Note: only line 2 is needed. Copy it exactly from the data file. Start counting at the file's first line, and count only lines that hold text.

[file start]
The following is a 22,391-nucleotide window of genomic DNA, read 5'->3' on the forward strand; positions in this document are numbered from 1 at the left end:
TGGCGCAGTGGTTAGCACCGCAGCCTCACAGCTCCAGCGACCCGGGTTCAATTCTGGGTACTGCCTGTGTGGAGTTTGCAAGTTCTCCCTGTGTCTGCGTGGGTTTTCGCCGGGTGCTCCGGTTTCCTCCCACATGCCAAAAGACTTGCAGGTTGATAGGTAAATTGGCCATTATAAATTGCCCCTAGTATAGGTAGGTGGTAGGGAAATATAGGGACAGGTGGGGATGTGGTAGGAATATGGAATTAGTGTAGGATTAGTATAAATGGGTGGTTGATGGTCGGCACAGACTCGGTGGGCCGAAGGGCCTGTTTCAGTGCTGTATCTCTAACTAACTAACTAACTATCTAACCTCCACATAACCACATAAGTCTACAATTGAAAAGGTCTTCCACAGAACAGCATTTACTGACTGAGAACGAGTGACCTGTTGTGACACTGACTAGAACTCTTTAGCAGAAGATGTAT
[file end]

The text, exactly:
TGGCGCAGTGGTTAGCACCGCAGCCTCACAGCTCCAGCGACCCGGGTTCAATTCTGGGTACTGCCTGTGTGGAGTTTGCAAGTTCTCCCTGTGTCTGCGTGGGTTTTCGCCGGGTGCTCCGGTTTCCTCCCACATGCCAAAAGACTTGCAGGTTGATAGGTAAATTGGCCATTATAAATTGCCCCTAGTATAGGTAGGTGGTAGGGAAATATAGGGACAGGTGGGGATGTGGTAGGAATATGGAATTAGTGTAGGATTAGTATAAATGGGTGGTTGATGGTCGGCACAGACTCGGTGGGCCGAAGGGCCTGTTTCAGTGCTGTATCTCTAACTAACTAACTAACTATCTAACCTCCACATAACCACATAAGTCTACAATTGAAAAGGTCTTCCACAGAACAGCATTTACTGACTGAGAACGAGTGACCTGTTGTGACACTGACTAGAACTCTTTAGCAGAAGATGTAT